When journalist Nancy Mullane became the first reporter in a decade permitted inside California’s death row to interview prisoners, one inmate’s story disturbed her more than others.
Mullane answered questions in a Reddit “Ask Me Anything” post Monday about her June 2012 interviews at California’s San Quentin State Prison, where she was struck by how quiet the cell block was and how most of the prisoners had accepted their fates.
One Reddit user asked Mullane which interview disturbed her most. This was the intriguing answer she gave.
Helzer and his brother, former stock broker Glenn Taylor Helzer, were sentenced to death in 2005 for killing five people as part of an utterly bizarre murder-extortion plot. Justin Helzer finally killed himself in April 2013, and Mullane was the last person to interview him before he did.
Unlike every other prisoner she interviewed, Helzer actually admitted his guilt to Mullane. However, he said the murders felt like something that happened in another life.
“I apologized, it was erroneous, it was so misdirected,” Helzer told Mullane in her interview with him, available on Mullane’s website Life Of The Law. “I’m so sorry. It’s like a past life. I’m so not that person anymore. So I don’t have a problem admitting what I did.”
Helzer was tired of death row when he made the suicide attempt that left him totally blind and partially paralysed, he told Mullane. He claimed he had severe medical problems but was only permitted to see the doctor every two to three months, because the inmates had to follow a rotating schedule. Instead, he said he saw nurses who refused to bring him to a doctor unless he was visibly sick.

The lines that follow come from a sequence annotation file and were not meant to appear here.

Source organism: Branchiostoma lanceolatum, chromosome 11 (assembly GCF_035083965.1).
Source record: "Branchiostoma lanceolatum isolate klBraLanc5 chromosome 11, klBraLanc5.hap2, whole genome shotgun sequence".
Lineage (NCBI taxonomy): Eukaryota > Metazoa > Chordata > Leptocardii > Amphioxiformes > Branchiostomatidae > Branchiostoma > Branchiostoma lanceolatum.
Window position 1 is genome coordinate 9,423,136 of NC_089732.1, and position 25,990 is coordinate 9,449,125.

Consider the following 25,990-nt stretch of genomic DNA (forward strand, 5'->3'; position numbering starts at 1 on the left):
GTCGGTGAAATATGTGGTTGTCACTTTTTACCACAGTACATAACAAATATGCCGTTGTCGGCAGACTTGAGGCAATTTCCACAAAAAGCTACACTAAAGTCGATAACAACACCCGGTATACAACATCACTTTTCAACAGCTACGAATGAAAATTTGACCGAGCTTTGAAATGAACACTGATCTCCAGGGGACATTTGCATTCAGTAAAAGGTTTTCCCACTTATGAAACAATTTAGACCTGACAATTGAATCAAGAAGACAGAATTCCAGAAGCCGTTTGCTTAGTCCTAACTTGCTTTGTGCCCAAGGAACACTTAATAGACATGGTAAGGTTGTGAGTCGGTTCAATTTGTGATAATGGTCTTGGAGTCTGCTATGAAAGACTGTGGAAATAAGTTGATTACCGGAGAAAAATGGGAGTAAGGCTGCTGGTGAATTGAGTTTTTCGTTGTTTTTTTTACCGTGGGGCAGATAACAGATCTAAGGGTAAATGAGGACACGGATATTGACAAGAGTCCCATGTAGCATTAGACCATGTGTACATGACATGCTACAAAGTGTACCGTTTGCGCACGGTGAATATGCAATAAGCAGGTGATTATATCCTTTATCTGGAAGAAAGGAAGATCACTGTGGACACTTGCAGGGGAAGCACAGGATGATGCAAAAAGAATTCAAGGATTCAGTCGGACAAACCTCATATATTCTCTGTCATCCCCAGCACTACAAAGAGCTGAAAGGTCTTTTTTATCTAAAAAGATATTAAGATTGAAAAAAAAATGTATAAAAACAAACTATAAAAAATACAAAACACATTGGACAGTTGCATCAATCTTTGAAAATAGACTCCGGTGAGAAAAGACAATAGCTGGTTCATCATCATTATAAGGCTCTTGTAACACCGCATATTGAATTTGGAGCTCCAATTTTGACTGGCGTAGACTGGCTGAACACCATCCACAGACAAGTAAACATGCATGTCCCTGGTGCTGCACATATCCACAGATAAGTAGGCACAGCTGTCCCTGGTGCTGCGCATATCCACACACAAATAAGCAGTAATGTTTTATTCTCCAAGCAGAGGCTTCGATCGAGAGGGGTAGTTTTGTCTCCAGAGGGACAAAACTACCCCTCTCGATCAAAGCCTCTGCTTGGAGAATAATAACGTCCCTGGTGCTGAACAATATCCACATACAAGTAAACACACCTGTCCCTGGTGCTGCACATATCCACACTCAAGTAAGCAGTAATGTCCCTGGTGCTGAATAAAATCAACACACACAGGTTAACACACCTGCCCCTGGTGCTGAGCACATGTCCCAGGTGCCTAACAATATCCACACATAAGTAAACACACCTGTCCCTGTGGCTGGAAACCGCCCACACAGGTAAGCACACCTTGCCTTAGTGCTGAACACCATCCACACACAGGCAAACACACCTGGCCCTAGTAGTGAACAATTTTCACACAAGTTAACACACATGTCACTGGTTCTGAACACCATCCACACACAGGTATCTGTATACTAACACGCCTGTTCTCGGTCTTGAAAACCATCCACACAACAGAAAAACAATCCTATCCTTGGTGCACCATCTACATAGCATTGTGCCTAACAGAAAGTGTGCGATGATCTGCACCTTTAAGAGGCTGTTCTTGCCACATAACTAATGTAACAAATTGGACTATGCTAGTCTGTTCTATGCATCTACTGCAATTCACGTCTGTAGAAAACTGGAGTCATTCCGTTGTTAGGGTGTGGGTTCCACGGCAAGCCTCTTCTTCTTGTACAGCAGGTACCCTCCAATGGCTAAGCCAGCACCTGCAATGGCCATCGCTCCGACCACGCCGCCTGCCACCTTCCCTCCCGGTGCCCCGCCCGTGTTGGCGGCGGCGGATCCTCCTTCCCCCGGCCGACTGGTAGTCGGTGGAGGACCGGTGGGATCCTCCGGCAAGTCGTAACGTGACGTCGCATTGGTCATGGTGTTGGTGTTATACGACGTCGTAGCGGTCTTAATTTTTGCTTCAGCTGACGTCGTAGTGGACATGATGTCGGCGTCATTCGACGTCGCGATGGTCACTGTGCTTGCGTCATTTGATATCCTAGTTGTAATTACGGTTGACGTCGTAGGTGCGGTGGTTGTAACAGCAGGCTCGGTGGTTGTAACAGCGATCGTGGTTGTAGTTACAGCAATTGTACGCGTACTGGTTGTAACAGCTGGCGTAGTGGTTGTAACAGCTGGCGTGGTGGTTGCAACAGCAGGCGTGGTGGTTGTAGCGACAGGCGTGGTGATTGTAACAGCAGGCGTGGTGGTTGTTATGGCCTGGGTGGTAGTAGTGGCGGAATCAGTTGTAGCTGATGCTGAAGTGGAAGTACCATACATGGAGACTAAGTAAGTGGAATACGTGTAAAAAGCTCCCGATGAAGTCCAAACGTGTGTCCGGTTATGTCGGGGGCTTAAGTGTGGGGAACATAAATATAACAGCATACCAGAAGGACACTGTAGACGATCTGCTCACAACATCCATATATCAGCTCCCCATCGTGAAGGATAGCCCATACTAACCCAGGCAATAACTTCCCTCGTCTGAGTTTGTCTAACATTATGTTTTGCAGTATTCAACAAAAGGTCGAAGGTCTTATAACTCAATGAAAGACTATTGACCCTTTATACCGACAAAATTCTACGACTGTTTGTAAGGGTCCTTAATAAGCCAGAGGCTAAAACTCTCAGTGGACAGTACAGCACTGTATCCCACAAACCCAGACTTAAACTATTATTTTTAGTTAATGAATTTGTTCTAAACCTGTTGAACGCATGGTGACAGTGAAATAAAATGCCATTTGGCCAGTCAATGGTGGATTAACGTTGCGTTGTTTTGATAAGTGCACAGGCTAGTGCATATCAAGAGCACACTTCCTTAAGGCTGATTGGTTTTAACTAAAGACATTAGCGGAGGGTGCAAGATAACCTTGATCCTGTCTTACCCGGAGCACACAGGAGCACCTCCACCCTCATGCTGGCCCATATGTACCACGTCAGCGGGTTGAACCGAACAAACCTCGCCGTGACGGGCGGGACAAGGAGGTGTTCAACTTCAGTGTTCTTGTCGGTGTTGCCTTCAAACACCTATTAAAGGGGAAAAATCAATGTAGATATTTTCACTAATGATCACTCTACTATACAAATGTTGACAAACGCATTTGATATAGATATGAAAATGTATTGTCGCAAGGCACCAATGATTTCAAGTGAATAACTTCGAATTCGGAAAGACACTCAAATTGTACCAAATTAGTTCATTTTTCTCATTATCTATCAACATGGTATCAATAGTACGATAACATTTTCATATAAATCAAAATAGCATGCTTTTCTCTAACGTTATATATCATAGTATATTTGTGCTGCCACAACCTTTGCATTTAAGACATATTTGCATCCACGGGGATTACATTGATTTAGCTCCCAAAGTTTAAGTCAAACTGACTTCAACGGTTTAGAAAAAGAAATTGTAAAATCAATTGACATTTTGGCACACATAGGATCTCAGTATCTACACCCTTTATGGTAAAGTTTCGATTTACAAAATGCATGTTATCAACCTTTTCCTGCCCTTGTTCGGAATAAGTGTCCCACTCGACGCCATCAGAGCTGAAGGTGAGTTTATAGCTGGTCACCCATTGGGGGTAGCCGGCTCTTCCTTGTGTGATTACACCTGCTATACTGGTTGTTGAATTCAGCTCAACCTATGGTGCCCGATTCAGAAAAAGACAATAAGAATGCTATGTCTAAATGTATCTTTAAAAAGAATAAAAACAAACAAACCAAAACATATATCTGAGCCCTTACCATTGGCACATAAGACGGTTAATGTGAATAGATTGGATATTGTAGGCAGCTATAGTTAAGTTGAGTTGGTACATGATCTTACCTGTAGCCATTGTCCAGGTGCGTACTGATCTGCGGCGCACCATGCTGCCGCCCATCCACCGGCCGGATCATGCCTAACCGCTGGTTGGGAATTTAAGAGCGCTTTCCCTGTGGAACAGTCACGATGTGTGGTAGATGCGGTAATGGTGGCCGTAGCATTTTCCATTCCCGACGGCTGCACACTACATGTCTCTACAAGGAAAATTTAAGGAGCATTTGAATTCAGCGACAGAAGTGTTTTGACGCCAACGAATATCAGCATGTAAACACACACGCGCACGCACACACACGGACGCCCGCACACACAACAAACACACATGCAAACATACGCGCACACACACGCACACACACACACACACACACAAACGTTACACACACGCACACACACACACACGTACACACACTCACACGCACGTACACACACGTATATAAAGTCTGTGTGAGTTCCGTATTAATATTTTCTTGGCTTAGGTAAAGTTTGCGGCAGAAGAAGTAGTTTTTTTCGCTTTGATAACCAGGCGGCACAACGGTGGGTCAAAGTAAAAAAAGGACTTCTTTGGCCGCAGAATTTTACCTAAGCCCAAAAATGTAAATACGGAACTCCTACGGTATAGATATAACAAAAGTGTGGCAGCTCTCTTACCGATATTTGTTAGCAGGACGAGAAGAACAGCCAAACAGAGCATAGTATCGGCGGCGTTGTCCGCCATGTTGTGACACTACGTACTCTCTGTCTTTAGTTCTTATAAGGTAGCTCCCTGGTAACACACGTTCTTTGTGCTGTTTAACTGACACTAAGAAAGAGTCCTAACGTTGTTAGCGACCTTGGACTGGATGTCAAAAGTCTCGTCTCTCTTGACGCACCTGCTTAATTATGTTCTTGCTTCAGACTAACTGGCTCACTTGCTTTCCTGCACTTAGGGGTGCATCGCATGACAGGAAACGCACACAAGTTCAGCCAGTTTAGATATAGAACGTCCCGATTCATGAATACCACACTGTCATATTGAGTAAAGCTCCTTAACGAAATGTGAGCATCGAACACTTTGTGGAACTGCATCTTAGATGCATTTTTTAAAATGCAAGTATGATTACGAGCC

“The conditions on death row are such that it can lead one to attempt to commit suicide. They’re not good here,” Helzer said.
He stated his opposition to the death penalty, which he considered unnecessary because it didn’t deter crime and inefficient because taxpayers’ dollars are spent to keep inmates alive on death row for many years.
“When people do commit crimes they are not thinking, ‘Oh my gosh I might get the death penalty, I better not do this,'” Helzer said. “They’re in the moment, they want what they want. They are shortsighted. They don’t foresee the consequences of their actions because they’re impulsive.” Those few who do stop and think about the legal ramifications often think they are smart enough to not get caught, Helzer insisted.
He may have influenced Mullane’s advice to Reddit users.
Although Mullane seemed to show some sympathy toward Helzer when she spoke with him on death row, that was not the case for some Reddit users.
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